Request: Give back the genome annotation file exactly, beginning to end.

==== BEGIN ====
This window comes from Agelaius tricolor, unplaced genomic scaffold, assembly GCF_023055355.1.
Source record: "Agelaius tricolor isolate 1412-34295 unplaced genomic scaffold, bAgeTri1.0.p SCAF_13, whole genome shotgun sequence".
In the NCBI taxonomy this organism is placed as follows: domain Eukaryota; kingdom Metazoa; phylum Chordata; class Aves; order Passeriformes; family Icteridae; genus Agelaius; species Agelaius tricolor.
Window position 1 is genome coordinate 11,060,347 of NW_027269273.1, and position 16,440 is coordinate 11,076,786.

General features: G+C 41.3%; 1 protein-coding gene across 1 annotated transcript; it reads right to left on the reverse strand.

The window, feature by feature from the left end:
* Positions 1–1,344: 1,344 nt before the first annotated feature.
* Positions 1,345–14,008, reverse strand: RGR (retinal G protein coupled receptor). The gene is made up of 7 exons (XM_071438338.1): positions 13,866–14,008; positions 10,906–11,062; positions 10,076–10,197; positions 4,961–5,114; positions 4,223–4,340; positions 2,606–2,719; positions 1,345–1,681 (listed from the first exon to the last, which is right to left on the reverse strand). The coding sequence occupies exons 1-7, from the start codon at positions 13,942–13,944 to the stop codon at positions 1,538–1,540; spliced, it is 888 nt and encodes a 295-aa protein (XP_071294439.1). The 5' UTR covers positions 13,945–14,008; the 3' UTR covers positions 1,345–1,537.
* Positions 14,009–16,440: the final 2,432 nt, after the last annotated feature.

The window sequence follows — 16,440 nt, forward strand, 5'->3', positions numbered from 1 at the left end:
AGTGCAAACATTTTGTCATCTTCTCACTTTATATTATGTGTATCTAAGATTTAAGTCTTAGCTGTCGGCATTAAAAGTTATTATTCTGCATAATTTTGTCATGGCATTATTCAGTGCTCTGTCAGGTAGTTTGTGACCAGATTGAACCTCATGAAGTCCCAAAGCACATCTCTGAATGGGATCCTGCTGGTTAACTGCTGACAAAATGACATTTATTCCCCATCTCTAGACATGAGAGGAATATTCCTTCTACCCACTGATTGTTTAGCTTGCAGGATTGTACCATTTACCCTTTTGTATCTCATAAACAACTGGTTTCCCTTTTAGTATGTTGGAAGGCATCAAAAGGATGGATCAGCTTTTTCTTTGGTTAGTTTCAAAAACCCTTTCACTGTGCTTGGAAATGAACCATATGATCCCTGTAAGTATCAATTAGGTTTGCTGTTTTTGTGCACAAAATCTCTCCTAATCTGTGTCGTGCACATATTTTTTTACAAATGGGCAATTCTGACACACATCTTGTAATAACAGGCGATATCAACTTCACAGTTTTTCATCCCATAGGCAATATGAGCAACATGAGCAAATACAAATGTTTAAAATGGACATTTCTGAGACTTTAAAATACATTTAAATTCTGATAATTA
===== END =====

This window comes from Agelaius tricolor, unplaced genomic scaffold, assembly GCF_023055355.1.
Source record: "Agelaius tricolor isolate 1412-34295 unplaced genomic scaffold, bAgeTri1.0.p SCAF_13, whole genome shotgun sequence".
In the NCBI taxonomy this organism is placed as follows: domain Eukaryota; kingdom Metazoa; phylum Chordata; class Aves; order Passeriformes; family Icteridae; genus Agelaius; species Agelaius tricolor.
Window position 1 is genome coordinate 11,060,347 of NW_027269273.1, and position 16,440 is coordinate 11,076,786.

General features: G+C 41.3%; 1 protein-coding gene across 1 annotated transcript; it reads right to left on the reverse strand.

The window, feature by feature from the left end:
* Positions 1–1,344: 1,344 nt before the first annotated feature.
* Positions 1,345–14,008, reverse strand: RGR (retinal G protein coupled receptor). The gene is made up of 7 exons (XM_071438338.1): positions 13,866–14,008; positions 10,906–11,062; positions 10,076–10,197; positions 4,961–5,114; positions 4,223–4,340; positions 2,606–2,719; positions 1,345–1,681 (listed from the first exon to the last, which is right to left on the reverse strand). The coding sequence occupies exons 1-7, from the start codon at positions 13,942–13,944 to the stop codon at positions 1,538–1,540; spliced, it is 888 nt and encodes a 295-aa protein (XP_071294439.1). The 5' UTR covers positions 13,945–14,008; the 3' UTR covers positions 1,345–1,537.
* Positions 14,009–16,440: the final 2,432 nt, after the last annotated feature.

The window sequence follows — 16,440 nt, forward strand, 5'->3', positions numbered from 1 at the left end:
AGTGCAAACATTTTGTCATCTTCTCACTTTATATTATGTGTATCTAAGATTTAAGTCTTAGCTGTCGGCATTAAAAGTTATTATTCTGCATAATTTTGTCATGGCATTATTCAGTGCTCTGTCAGGTAGTTTGTGACCAGATTGAACCTCATGAAGTCCCAAAGCACATCTCTGAATGGGATCCTGCTGGTTAACTGCTGACAAAATGACATTTATTCCCCATCTCTAGACATGAGAGGAATATTCCTTCTACCCACTGATTGTTTAGCTTGCAGGATTGTACCATTTACCCTTTTGTATCTCATAAACAACTGGTTTCCCTTTTAGTATGTTGGAAGGCATCAAAAGGATGGATCAGCTTTTTCTTTGGTTAGTTTCAAAAACCCTTTCACTGTGCTTGGAAATGAACCATATGATCCCTGTAAGTATCAATTAGGTTTGCTGTTTTTGTGCACAAAATCTCTCCTAATCTGTGTCGTGCACATATTTTTTTACAAATGGGCAATTCTGACACACATCTTGTAATAACAGGCGATATCAACTTCACAGTTTTTCATCCCATAGGCAATATGAGCAACATGAGCAAATACAAATGTTTAAAATGGACATTTCTGAGACTTTAAAATACATTTAAATTCTGATAATTA